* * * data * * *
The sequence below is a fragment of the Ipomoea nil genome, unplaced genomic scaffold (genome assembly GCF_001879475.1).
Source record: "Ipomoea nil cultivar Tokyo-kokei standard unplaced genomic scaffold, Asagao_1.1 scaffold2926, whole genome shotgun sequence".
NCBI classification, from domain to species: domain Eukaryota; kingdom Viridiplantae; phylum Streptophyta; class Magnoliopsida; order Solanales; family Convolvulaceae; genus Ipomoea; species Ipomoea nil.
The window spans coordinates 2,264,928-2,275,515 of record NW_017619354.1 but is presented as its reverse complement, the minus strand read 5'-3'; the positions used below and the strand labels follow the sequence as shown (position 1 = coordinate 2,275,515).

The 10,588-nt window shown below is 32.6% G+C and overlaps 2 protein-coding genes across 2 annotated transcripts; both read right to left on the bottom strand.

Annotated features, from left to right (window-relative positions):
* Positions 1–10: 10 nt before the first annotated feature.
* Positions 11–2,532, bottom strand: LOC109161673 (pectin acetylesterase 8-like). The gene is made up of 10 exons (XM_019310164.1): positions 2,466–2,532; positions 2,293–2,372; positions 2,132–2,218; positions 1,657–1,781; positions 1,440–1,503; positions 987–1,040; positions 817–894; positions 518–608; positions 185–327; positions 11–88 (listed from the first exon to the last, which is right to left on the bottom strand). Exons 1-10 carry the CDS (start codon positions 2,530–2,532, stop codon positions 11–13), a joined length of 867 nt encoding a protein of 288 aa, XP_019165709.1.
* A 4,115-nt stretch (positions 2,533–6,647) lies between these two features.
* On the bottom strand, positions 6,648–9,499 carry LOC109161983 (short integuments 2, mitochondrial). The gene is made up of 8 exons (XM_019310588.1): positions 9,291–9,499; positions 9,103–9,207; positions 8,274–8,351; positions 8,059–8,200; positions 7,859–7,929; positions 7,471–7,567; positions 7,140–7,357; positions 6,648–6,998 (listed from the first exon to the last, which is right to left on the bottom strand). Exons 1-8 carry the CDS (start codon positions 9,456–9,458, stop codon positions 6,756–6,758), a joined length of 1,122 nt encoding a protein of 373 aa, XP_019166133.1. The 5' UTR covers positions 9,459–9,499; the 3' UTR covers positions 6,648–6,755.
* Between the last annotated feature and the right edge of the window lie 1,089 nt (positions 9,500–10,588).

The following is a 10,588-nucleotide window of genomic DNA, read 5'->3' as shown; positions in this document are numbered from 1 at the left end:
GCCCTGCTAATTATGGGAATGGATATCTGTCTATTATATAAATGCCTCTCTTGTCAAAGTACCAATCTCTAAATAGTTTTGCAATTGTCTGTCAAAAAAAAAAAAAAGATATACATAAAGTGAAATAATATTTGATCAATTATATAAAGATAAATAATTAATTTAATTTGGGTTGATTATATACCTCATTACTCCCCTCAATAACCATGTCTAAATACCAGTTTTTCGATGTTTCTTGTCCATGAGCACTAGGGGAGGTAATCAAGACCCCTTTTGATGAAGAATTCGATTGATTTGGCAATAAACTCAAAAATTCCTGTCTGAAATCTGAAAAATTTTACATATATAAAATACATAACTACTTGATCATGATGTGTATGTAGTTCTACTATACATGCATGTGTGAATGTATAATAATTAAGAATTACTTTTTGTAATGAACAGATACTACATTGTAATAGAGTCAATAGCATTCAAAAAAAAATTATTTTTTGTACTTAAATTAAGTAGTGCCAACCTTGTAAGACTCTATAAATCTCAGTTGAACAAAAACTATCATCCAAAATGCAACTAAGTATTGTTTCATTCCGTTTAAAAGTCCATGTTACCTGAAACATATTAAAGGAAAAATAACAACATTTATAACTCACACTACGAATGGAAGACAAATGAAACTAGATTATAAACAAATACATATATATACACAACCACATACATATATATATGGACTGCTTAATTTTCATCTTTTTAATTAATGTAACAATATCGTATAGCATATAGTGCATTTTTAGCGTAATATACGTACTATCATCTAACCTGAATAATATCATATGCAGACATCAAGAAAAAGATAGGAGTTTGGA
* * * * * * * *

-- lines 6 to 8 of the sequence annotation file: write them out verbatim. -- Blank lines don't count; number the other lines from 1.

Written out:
Annotated features, from left to right (window-relative positions):
* Positions 1–10: 10 nt before the first annotated feature.
* Positions 11–2,532, bottom strand: LOC109161673 (pectin acetylesterase 8-like). The gene is made up of 10 exons (XM_019310164.1): positions 2,466–2,532; positions 2,293–2,372; positions 2,132–2,218; positions 1,657–1,781; positions 1,440–1,503; positions 987–1,040; positions 817–894; positions 518–608; positions 185–327; positions 11–88 (listed from the first exon to the last, which is right to left on the bottom strand). Exons 1-10 carry the CDS (start codon positions 2,530–2,532, stop codon positions 11–13), a joined length of 867 nt encoding a protein of 288 aa, XP_019165709.1.